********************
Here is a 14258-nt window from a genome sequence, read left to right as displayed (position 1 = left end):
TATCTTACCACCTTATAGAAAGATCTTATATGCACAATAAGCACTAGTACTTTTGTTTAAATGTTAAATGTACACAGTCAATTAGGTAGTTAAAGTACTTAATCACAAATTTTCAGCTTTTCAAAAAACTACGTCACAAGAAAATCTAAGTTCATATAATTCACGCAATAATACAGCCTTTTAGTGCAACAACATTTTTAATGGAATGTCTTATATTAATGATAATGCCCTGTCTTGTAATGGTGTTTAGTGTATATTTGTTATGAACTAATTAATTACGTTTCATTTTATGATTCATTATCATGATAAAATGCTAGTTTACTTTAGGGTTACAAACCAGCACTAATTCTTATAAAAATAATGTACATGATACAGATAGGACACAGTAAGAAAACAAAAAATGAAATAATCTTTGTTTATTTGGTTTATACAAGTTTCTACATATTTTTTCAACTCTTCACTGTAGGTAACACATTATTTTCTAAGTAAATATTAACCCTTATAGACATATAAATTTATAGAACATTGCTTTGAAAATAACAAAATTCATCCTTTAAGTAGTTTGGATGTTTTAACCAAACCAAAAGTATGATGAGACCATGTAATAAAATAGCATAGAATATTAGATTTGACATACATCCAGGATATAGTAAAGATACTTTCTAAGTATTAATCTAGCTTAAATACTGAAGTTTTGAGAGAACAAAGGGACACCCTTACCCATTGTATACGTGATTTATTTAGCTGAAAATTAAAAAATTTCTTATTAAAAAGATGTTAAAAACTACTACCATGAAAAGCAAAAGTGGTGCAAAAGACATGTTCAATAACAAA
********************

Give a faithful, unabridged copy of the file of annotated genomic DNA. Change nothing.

Here is a 14258-nt window from a genome sequence, read left to right as displayed (position 1 = left end):
TATCTTACCACCTTATAGAAAGATCTTATATGCACAATAAGCACTAGTACTTTTGTTTAAATGTTAAATGTACACAGTCAATTAGGTAGTTAAAGTACTTAATCACAAATTTTCAGCTTTTCAAAAAACTACGTCACAAGAAAATCTAAGTTCATATAATTCACGCAATAATACAGCCTTTTAGTGCAACAACATTTTTAATGGAATGTCTTATATTAATGATAATGCCCTGTCTTGTAATGGTGTTTAGTGTATATTTGTTATGAACTAATTAATTACGTTTCATTTTATGATTCATTATCATGATAAAATGCTAGTTTACTTTAGGGTTACAAACCAGCACTAATTCTTATAAAAATAATGTACATGATACAGATAGGACACAGTAAGAAAACAAAAAATGAAATAATCTTTGTTTATTTGGTTTATACAAGTTTCTACATATTTTTTCAACTCTTCACTGTAGGTAACACATTATTTTCTAAGTAAATATTAACCCTTATAGACATATAAATTTATAGAACATTGCTTTGAAAATAACAAAATTCATCCTTTAAGTAGTTTGGATGTTTTAACCAAACCAAAAGTATGATGAGACCATGTAATAAAATAGCATAGAATATTAGATTTGACATACATCCAGGATATAGTAAAGATACTTTCTAAGTATTAATCTAGCTTAAATACTGAAGTTTTGAGAGAACAAAGGGACACCCTTACCCATTGTATACGTGATTTATTTAGCTGAAAATTAAAAAATTTCTTATTAAAAAGATGTTAAAAACTACTACCATGAAAAGCAAAAGTGGTGCAAAAGACATGTTCAATAACAAA